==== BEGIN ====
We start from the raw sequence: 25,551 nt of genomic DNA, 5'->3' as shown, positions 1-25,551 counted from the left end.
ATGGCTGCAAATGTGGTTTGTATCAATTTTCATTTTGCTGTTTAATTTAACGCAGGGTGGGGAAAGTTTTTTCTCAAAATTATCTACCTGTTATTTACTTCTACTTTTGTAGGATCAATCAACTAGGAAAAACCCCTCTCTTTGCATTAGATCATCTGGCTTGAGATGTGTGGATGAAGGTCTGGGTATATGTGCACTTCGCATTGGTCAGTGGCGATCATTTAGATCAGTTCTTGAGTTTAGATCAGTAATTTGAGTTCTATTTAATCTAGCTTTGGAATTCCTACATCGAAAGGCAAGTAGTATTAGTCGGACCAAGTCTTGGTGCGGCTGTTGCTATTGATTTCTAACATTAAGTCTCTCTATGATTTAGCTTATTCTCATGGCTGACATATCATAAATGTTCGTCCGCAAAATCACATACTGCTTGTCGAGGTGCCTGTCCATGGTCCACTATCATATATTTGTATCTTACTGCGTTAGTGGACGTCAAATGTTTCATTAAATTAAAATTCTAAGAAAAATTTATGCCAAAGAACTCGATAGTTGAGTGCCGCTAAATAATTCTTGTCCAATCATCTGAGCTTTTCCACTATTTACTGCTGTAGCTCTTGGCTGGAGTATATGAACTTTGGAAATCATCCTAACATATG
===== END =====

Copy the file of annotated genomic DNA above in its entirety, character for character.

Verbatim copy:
We start from the raw sequence: 25,551 nt of genomic DNA, 5'->3' as shown, positions 1-25,551 counted from the left end.
ATGGCTGCAAATGTGGTTTGTATCAATTTTCATTTTGCTGTTTAATTTAACGCAGGGTGGGGAAAGTTTTTTCTCAAAATTATCTACCTGTTATTTACTTCTACTTTTGTAGGATCAATCAACTAGGAAAAACCCCTCTCTTTGCATTAGATCATCTGGCTTGAGATGTGTGGATGAAGGTCTGGGTATATGTGCACTTCGCATTGGTCAGTGGCGATCATTTAGATCAGTTCTTGAGTTTAGATCAGTAATTTGAGTTCTATTTAATCTAGCTTTGGAATTCCTACATCGAAAGGCAAGTAGTATTAGTCGGACCAAGTCTTGGTGCGGCTGTTGCTATTGATTTCTAACATTAAGTCTCTCTATGATTTAGCTTATTCTCATGGCTGACATATCATAAATGTTCGTCCGCAAAATCACATACTGCTTGTCGAGGTGCCTGTCCATGGTCCACTATCATATATTTGTATCTTACTGCGTTAGTGGACGTCAAATGTTTCATTAAATTAAAATTCTAAGAAAAATTTATGCCAAAGAACTCGATAGTTGAGTGCCGCTAAATAATTCTTGTCCAATCATCTGAGCTTTTCCACTATTTACTGCTGTAGCTCTTGGCTGGAGTATATGAACTTTGGAAATCATCCTAACATATG